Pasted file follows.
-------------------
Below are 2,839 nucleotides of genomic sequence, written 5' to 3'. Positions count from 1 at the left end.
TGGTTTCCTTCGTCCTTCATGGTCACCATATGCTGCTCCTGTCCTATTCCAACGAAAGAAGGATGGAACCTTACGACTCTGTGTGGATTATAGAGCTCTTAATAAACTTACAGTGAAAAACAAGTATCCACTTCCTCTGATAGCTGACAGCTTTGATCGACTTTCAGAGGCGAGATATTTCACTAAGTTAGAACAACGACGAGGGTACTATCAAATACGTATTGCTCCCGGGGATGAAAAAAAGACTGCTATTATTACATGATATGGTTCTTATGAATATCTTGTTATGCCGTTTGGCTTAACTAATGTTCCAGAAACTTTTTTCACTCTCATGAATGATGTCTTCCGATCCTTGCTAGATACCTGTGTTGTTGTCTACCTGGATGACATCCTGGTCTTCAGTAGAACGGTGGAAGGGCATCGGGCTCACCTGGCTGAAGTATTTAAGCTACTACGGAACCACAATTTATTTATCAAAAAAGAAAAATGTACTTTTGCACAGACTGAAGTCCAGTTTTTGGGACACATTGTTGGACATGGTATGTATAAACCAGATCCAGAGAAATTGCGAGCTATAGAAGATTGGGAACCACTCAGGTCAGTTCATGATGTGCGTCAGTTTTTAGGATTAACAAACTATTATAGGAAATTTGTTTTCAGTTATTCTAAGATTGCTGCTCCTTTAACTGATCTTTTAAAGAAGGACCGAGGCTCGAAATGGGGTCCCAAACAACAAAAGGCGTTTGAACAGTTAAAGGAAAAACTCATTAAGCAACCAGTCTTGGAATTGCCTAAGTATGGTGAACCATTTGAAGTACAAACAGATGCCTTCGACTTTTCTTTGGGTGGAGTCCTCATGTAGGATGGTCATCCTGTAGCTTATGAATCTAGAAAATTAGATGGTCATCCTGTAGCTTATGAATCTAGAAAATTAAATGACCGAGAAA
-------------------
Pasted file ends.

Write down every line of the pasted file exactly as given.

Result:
Below are 2,839 nucleotides of genomic sequence, written 5' to 3'. Positions count from 1 at the left end.
TGGTTTCCTTCGTCCTTCATGGTCACCATATGCTGCTCCTGTCCTATTCCAACGAAAGAAGGATGGAACCTTACGACTCTGTGTGGATTATAGAGCTCTTAATAAACTTACAGTGAAAAACAAGTATCCACTTCCTCTGATAGCTGACAGCTTTGATCGACTTTCAGAGGCGAGATATTTCACTAAGTTAGAACAACGACGAGGGTACTATCAAATACGTATTGCTCCCGGGGATGAAAAAAAGACTGCTATTATTACATGATATGGTTCTTATGAATATCTTGTTATGCCGTTTGGCTTAACTAATGTTCCAGAAACTTTTTTCACTCTCATGAATGATGTCTTCCGATCCTTGCTAGATACCTGTGTTGTTGTCTACCTGGATGACATCCTGGTCTTCAGTAGAACGGTGGAAGGGCATCGGGCTCACCTGGCTGAAGTATTTAAGCTACTACGGAACCACAATTTATTTATCAAAAAAGAAAAATGTACTTTTGCACAGACTGAAGTCCAGTTTTTGGGACACATTGTTGGACATGGTATGTATAAACCAGATCCAGAGAAATTGCGAGCTATAGAAGATTGGGAACCACTCAGGTCAGTTCATGATGTGCGTCAGTTTTTAGGATTAACAAACTATTATAGGAAATTTGTTTTCAGTTATTCTAAGATTGCTGCTCCTTTAACTGATCTTTTAAAGAAGGACCGAGGCTCGAAATGGGGTCCCAAACAACAAAAGGCGTTTGAACAGTTAAAGGAAAAACTCATTAAGCAACCAGTCTTGGAATTGCCTAAGTATGGTGAACCATTTGAAGTACAAACAGATGCCTTCGACTTTTCTTTGGGTGGAGTCCTCATGTAGGATGGTCATCCTGTAGCTTATGAATCTAGAAAATTAGATGGTCATCCTGTAGCTTATGAATCTAGAAAATTAAATGACCGAGAAA